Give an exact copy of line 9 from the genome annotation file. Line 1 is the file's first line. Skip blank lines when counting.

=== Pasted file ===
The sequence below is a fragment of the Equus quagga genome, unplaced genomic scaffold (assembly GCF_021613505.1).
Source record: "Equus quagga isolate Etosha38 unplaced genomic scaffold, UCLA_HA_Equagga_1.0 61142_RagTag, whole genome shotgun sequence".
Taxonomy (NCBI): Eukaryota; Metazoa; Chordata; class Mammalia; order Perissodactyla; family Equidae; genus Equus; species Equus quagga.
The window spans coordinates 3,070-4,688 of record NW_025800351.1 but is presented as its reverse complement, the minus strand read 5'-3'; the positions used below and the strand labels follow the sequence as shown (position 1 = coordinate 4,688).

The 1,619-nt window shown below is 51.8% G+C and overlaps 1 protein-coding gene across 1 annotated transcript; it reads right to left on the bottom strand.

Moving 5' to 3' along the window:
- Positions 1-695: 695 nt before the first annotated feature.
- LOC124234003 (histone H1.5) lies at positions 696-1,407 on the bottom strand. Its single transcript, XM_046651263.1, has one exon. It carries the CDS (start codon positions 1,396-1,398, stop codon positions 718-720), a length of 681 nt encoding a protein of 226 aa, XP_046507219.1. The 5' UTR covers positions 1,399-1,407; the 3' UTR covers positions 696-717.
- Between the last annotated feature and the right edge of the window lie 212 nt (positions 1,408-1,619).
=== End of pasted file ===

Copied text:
- Between the last annotated feature and the right edge of the window lie 212 nt (positions 1,408-1,619).